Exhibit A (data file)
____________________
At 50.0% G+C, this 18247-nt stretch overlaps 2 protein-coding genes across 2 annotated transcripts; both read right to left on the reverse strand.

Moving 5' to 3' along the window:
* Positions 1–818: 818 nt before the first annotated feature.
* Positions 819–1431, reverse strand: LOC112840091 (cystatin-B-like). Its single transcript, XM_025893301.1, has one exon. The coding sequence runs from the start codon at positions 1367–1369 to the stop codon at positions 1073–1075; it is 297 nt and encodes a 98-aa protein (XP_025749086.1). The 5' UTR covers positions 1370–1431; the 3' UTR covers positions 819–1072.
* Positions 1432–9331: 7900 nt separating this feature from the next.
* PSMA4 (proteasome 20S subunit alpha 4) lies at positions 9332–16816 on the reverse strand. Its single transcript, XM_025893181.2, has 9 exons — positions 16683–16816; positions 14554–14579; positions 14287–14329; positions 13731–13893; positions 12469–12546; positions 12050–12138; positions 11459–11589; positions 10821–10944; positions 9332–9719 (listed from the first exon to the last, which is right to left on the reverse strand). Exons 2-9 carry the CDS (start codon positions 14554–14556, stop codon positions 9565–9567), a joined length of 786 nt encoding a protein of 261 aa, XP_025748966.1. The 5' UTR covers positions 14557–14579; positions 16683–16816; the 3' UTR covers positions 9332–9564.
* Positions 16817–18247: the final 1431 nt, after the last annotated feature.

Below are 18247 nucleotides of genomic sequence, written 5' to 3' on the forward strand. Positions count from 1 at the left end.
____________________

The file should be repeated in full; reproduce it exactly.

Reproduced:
At 50.0% G+C, this 18247-nt stretch overlaps 2 protein-coding genes across 2 annotated transcripts; both read right to left on the reverse strand.

Moving 5' to 3' along the window:
* Positions 1–818: 818 nt before the first annotated feature.
* Positions 819–1431, reverse strand: LOC112840091 (cystatin-B-like). Its single transcript, XM_025893301.1, has one exon. The coding sequence runs from the start codon at positions 1367–1369 to the stop codon at positions 1073–1075; it is 297 nt and encodes a 98-aa protein (XP_025749086.1). The 5' UTR covers positions 1370–1431; the 3' UTR covers positions 819–1072.
* Positions 1432–9331: 7900 nt separating this feature from the next.
* PSMA4 (proteasome 20S subunit alpha 4) lies at positions 9332–16816 on the reverse strand. Its single transcript, XM_025893181.2, has 9 exons — positions 16683–16816; positions 14554–14579; positions 14287–14329; positions 13731–13893; positions 12469–12546; positions 12050–12138; positions 11459–11589; positions 10821–10944; positions 9332–9719 (listed from the first exon to the last, which is right to left on the reverse strand). Exons 2-9 carry the CDS (start codon positions 14554–14556, stop codon positions 9565–9567), a joined length of 786 nt encoding a protein of 261 aa, XP_025748966.1. The 5' UTR covers positions 14557–14579; positions 16683–16816; the 3' UTR covers positions 9332–9564.
* Positions 16817–18247: the final 1431 nt, after the last annotated feature.

Below are 18247 nucleotides of genomic sequence, written 5' to 3' on the forward strand. Positions count from 1 at the left end.